Technology consulting company Infosys has formally cut the ribbon on its new innovation hub in Hartford. The center, housed in Hartford’s Goodwin Square building, will be one of four that the Indian company is creating around the U.S.
Infosys President Ravi Kumar said the company has already hired 50 people in Hartford, and aims eventually to hire a thousand.
“As we go forward we’re going to hire from liberal arts, from design, and from all other disciplines," he told the assembled crowd at the ribbon cutting. "It’s a myth that digital capabilities can only come from STEM. Digital capabilities will come from every discipline around in colleges and schools.”
In fact, the company has been partnering for the last few months with Trinity College in Hartford to build out a curriculum for liberal arts majors that will eventually become a pipeline for recruitment into Infosys. Trinity president Joanne Berger-Sweeney was on hand at the opening.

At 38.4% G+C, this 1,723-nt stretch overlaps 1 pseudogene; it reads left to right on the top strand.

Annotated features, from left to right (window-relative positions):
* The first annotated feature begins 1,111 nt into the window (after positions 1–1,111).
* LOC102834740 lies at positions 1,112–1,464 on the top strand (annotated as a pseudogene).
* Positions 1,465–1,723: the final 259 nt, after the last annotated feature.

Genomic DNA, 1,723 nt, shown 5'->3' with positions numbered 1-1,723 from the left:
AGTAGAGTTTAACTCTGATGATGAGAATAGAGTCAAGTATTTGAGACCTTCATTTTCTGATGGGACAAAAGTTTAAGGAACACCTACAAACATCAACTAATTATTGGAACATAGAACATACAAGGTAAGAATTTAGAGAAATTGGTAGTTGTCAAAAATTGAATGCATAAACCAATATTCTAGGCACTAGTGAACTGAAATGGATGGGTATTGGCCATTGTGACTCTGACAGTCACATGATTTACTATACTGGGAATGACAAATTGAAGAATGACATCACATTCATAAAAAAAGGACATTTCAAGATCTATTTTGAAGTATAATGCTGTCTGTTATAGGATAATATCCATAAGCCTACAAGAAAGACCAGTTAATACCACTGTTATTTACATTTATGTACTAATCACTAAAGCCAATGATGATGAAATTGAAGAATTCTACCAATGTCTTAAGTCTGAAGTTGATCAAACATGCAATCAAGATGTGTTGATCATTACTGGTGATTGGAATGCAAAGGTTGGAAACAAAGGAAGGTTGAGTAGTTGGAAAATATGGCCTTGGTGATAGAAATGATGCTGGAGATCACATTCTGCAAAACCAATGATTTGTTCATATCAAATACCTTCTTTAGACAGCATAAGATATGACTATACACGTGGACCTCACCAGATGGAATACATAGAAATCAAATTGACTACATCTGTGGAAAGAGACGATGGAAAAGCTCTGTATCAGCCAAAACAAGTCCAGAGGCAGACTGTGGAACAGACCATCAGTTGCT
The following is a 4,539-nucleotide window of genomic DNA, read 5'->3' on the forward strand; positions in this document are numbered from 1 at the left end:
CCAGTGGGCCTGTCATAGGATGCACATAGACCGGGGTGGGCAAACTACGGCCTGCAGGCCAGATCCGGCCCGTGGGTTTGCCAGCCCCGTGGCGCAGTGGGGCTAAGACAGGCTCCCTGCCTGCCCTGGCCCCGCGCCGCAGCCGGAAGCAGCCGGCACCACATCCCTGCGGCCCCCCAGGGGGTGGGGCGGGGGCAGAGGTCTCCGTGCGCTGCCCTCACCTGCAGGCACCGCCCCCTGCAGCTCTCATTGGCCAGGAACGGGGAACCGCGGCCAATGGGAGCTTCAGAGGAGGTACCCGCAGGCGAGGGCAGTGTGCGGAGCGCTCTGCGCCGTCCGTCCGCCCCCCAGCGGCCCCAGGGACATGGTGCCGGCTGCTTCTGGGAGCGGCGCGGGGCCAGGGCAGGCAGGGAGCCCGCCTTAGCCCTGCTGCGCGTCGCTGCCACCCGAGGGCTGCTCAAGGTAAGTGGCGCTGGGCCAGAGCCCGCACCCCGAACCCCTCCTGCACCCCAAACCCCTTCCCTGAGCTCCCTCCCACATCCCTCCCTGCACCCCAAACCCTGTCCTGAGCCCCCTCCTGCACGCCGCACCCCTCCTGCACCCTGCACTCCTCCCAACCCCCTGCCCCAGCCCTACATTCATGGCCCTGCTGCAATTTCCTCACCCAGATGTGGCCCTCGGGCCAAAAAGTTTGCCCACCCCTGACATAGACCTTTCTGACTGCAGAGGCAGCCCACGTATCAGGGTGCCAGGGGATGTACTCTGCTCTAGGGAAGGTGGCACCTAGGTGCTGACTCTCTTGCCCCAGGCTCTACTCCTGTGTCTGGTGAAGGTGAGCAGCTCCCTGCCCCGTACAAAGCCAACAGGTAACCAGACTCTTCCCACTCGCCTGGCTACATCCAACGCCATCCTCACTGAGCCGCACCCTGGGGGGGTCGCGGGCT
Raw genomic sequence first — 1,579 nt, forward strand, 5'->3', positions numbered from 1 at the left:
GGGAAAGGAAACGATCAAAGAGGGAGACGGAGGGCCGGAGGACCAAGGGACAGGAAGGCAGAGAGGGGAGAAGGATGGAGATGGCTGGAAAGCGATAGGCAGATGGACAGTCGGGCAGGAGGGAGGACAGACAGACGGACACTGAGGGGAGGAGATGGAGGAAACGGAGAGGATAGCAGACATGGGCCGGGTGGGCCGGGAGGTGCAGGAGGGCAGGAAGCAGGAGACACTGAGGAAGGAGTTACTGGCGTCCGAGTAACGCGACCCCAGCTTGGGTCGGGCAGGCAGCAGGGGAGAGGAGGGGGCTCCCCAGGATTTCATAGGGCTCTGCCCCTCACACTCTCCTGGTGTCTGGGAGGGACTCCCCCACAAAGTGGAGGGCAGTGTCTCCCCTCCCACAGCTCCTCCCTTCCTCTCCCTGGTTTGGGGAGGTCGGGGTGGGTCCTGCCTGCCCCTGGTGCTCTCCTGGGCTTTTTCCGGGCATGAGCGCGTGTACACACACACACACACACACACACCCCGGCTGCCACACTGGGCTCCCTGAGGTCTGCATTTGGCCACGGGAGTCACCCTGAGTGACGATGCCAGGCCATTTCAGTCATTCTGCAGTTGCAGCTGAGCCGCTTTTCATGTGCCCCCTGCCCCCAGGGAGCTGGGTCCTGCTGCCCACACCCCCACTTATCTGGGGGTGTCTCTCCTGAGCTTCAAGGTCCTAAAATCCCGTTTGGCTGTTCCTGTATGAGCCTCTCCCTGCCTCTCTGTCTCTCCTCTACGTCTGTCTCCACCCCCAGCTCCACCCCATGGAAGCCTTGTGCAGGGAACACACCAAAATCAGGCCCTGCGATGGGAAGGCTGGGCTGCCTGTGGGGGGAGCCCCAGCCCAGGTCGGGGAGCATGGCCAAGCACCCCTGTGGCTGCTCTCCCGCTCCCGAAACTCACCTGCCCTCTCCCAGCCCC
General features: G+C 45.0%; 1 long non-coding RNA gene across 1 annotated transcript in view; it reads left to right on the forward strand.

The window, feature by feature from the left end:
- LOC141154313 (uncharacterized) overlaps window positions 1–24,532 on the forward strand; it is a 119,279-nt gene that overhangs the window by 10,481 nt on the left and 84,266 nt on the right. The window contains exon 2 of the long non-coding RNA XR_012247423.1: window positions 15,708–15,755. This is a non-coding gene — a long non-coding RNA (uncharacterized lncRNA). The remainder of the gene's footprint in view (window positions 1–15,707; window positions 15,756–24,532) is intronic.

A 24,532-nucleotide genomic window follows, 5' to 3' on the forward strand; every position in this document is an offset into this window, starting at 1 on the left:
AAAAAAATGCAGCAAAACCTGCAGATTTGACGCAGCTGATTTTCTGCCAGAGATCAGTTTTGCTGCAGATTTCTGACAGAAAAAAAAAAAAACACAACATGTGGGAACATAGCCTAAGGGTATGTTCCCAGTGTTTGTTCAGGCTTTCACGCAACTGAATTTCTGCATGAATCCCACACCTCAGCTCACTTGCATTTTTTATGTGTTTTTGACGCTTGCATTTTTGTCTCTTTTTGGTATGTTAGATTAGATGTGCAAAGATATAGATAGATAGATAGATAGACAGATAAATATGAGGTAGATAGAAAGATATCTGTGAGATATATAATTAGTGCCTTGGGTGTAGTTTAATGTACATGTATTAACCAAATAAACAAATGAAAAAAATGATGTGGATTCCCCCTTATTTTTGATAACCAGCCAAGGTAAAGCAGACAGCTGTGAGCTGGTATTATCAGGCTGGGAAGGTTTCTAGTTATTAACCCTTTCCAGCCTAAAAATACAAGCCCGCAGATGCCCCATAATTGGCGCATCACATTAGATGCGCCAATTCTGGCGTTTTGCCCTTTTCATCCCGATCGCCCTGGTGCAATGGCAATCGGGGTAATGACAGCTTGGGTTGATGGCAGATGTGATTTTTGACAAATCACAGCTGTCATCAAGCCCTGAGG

“Liberal arts graduates don’t merely answer the questions of today, they navigate next generation questions,” she said.
Hartford Mayor Luke Bronin said the Infosys hub will complement the work already going on in the city in insurance technology, financial services and in fostering startup companies.
“This really is what an innovation ecosystem looks like," said Bronin. "And Infosys in making the decision to be here, I think recognizes what’s happening, but just as important, accelerates that growth in a really, really powerful way.”
Infosys says its Hartford location will specialize in innovating around technology for the insurance, healthcare and manufacturing industries.
That deal began to take shape after Ned Lamont, now the state's governor-elect, made an introduction. He is a personal friend of Ravi Kumar and knew Infosys was seeking sites in the U.S. for its innovation hubs -- with the eventual goal of hiring 10,000 U.S. employees.
Lamont sold Kumar on the benefits of Hartford, and introduced him to state economic development officials. But, he said, in the end, he's clear on what sealed the deal for Connecticut.
“We don’t have silicon, or we may not have oil," said Lamont, "but we’ve always had the best trained, most productive workforce in the world. That is the Connecticut calling card.”
The state of Connecticut is giving Infosys $14 million in grants to develop the Hartford office.